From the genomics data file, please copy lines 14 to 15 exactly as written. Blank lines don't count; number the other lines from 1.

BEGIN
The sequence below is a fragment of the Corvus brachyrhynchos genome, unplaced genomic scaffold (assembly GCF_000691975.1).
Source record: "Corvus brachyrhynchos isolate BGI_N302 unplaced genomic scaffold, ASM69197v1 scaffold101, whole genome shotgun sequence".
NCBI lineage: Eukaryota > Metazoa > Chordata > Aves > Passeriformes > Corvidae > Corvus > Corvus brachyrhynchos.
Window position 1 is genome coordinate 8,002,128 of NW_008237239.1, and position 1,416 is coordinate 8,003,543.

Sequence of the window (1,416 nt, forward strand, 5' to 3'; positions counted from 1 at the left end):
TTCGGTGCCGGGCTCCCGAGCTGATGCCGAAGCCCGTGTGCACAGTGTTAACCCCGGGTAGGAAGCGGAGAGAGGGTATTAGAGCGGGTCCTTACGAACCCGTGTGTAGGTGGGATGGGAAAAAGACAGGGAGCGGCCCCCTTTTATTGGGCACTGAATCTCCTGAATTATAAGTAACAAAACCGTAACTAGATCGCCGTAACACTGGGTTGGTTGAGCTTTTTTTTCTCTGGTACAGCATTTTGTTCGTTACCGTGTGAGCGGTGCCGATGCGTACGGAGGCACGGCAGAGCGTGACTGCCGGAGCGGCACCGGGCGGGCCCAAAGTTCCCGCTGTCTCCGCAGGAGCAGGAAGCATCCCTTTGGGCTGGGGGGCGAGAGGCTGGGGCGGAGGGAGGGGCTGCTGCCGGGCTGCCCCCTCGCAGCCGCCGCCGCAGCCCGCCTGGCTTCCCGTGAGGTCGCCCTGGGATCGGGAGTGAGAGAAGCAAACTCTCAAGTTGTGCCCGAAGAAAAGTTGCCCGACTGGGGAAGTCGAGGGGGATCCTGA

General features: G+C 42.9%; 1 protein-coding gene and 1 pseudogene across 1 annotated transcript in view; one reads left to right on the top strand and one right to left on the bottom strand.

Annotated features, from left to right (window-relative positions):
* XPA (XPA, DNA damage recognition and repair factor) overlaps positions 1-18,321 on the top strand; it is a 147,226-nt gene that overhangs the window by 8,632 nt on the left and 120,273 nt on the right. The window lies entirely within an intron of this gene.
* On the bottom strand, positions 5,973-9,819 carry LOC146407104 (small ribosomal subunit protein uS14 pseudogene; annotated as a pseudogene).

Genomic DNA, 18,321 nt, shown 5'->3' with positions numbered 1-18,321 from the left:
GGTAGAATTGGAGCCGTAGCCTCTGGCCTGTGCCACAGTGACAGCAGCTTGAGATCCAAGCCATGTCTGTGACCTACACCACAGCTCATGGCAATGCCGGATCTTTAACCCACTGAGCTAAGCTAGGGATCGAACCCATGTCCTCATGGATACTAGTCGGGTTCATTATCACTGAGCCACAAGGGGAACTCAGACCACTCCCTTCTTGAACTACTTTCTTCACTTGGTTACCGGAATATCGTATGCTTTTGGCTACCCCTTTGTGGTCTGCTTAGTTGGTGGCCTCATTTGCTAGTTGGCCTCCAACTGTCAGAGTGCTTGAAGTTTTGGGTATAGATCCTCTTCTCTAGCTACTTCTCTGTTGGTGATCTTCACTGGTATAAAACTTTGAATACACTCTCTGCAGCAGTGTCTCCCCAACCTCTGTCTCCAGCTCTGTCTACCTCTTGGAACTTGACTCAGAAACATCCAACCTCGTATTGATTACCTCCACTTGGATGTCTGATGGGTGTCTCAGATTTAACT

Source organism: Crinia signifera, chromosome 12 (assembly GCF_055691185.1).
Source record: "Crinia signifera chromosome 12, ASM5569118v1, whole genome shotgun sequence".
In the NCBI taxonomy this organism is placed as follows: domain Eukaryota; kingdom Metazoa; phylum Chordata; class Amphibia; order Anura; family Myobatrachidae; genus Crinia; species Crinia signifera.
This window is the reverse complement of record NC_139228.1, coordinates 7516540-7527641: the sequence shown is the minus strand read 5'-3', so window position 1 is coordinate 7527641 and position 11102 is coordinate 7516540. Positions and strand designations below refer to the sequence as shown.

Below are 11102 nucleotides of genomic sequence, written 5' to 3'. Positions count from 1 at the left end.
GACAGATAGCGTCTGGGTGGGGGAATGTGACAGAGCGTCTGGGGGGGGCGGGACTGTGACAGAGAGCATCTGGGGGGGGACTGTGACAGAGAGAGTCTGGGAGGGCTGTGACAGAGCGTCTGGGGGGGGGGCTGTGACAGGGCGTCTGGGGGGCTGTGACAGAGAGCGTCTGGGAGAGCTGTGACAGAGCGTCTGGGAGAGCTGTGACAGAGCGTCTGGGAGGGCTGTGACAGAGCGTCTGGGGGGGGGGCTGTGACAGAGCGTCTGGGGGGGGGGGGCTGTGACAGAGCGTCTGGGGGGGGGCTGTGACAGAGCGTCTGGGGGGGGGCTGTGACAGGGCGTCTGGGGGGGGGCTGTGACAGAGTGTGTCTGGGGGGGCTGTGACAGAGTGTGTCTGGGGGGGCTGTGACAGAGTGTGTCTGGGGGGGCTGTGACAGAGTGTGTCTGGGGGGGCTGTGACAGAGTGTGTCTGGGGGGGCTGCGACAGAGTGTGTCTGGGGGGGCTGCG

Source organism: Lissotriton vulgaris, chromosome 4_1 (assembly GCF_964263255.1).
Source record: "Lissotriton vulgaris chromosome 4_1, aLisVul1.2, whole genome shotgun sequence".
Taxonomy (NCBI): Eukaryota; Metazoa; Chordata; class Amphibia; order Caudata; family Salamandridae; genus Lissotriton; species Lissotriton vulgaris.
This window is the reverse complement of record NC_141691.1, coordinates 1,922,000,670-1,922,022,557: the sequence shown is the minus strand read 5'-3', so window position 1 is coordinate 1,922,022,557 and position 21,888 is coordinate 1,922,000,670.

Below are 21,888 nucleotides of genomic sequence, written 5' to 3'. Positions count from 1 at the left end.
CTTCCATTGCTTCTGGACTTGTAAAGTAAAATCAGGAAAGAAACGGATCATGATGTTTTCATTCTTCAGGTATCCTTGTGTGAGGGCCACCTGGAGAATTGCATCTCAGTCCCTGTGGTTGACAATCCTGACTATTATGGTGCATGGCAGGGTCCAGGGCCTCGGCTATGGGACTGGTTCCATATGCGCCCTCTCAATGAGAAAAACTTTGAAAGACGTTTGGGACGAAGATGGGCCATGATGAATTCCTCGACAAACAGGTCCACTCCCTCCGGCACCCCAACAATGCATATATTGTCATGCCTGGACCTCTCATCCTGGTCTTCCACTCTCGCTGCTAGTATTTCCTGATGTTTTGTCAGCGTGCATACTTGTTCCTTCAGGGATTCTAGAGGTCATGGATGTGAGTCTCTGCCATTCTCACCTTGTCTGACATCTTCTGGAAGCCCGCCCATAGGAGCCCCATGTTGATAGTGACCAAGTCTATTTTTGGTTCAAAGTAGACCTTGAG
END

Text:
Source record: "Crinia signifera chromosome 12, ASM5569118v1, whole genome shotgun sequence".
In the NCBI taxonomy this organism is placed as follows: domain Eukaryota; kingdom Metazoa; phylum Chordata; class Amphibia; order Anura; family Myobatrachidae; genus Crinia; species Crinia signifera.